Dr. Peter Nowell One of Three Recipients of the 2013 Albany Medical Center Prize
April 16, 2013
Peter Nowell, MD, is one of three recipients of this year's prestigious Albany Medical Center Prize in Medicine and Biomedical Research, to be officially awarded May 17. Dr. Nowell shares the award with Dr. Janet Rowley of the University of Chicago and Dr. Brian Druker of the Oregon Health and Science University. The $500,000 award, given to those who have altered the course of medical research, is one of the largest prizes in medicine and science in the United States. The three prize-sharing physician-scientists are honored for their landmark research that helped transform the treatment of cancer. The Nowell family has generously donated the Albany Prize money to the Peter C. Nowell Research Advancement Fund for the Department of Pathology and Laboratory Medicine.
Dr. Nowell is the Gaylord P. and Mary Louise Harnwell Professor Emeritus in the Department of Pathology and Laboratory Medicine. His research, the first to show that a genetic defect could be responsible for cancer, has led to numerous discoveries into the growth of cells related to cancers and other disorders. In 1960, as a faculty member at the University of Pennsylvania School of Medicine, he and graduate student David A. Hungerford of Fox Chase discovered a strange chromosome in blood cells from patients with chronic myeloid leukemia (CML), then an incurable form of leukemia. They further observed that the defective chromosome was found only in malignant blood cells in CML patients and that it was not present in healthy individuals. The results were published in Science. This pivotal discovery of what was later named the Philadelphia chromosome, was the “smoking gun” for a much debated link between cancer and genetics.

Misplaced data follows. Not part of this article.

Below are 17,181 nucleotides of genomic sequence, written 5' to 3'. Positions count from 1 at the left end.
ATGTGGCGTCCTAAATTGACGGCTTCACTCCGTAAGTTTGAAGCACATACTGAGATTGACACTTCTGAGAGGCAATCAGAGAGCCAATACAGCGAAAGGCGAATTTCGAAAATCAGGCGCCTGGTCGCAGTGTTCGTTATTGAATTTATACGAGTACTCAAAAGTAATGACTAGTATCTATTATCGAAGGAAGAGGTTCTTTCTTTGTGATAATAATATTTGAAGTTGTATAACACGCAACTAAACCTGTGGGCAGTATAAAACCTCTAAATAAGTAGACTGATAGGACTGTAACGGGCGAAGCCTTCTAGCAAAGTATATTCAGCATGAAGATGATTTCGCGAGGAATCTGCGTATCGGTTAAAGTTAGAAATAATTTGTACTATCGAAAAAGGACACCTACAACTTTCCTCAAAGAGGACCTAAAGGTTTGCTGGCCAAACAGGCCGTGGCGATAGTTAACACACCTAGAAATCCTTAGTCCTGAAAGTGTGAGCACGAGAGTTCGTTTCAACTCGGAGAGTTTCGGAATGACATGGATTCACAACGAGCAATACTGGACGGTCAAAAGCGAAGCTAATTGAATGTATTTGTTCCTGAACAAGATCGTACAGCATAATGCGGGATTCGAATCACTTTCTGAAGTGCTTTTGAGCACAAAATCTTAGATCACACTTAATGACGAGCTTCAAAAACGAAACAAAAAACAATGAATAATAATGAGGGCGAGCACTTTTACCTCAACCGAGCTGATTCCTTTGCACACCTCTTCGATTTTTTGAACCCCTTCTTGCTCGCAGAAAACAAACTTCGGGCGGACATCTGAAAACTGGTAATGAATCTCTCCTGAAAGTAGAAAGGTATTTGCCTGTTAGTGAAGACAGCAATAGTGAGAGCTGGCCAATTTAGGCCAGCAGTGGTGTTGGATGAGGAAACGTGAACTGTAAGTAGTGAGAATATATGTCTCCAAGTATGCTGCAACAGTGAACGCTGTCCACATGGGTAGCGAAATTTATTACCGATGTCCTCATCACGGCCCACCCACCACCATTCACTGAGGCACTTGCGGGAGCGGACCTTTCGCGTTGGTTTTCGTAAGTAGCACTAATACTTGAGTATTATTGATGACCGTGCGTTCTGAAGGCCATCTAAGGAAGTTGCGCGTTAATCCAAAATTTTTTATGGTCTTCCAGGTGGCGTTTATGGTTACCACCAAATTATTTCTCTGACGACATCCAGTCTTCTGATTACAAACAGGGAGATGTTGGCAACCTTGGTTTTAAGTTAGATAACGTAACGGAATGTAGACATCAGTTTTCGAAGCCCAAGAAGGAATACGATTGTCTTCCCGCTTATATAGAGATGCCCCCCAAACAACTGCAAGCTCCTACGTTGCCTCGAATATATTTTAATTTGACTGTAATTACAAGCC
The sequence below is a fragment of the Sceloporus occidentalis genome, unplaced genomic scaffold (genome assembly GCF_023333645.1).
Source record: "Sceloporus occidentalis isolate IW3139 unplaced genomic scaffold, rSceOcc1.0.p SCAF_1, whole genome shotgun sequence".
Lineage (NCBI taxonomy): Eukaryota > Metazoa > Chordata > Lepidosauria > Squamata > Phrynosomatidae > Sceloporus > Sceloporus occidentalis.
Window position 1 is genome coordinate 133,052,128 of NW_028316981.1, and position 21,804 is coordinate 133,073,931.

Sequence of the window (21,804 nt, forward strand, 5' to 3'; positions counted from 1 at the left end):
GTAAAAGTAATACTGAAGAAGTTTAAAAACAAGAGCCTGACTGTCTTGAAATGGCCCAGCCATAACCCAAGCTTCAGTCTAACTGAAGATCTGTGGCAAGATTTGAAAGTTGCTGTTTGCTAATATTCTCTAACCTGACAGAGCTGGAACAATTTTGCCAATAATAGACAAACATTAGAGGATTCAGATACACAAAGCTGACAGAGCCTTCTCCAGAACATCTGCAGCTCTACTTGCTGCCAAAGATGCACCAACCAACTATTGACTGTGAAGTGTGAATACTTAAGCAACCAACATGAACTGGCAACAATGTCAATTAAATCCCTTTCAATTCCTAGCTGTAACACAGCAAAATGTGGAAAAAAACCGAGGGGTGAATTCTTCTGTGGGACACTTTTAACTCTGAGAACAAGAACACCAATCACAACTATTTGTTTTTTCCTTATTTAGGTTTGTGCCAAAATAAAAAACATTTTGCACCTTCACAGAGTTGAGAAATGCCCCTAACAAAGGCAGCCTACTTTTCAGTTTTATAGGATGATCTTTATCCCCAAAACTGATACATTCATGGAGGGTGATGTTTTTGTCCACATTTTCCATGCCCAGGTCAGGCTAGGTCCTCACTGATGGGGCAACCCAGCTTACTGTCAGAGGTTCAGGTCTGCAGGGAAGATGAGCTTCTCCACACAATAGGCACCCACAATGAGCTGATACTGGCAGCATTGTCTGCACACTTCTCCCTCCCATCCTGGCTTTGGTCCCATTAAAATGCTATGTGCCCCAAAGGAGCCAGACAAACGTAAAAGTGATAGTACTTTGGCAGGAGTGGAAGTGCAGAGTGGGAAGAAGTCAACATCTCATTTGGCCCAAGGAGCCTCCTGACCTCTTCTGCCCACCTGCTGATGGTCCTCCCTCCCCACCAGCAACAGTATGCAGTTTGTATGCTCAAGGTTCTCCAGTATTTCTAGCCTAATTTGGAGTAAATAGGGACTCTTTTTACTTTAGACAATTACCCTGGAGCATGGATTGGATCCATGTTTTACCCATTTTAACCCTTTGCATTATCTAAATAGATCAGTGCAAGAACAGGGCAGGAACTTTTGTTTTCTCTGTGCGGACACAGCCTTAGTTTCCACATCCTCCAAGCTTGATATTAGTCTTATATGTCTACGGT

“Although a number of previous studies had shown chromosomal abnormalities in human cancer, the Philadelphia chromosome was the first documentation of a bona fide genetic signature of malignancy, and this discovery led Dr. Nowell to hypothesize that this genetic alteration might somehow provide a growth advantage to the abnormal cells,” said J. Larry Jameson, MD, PhD, dean of the Perelman School of Medicine at the University of Pennsylvania.
Dr. Nowell has won numerous regional, national, and international awards, including the Albert Lasker Medical Research Award. At Penn, Dr. Nowell has been honored with the School of Medicine's highest honor, the Distinguished Graduate Award, the Lindback Award for Distinguished Teaching, and the University of Pennsylvania Alumni Award of Merit. Most recently, he was the recipient of the Benjamin Franklin Medal in Life Science, on the occasion of the 50th anniversary of the discovery of the Philadelphia chromosome. He has co-authored more than 400 publications and is a member of the Institute of Medicine and a member of the National Academy of Sciences.
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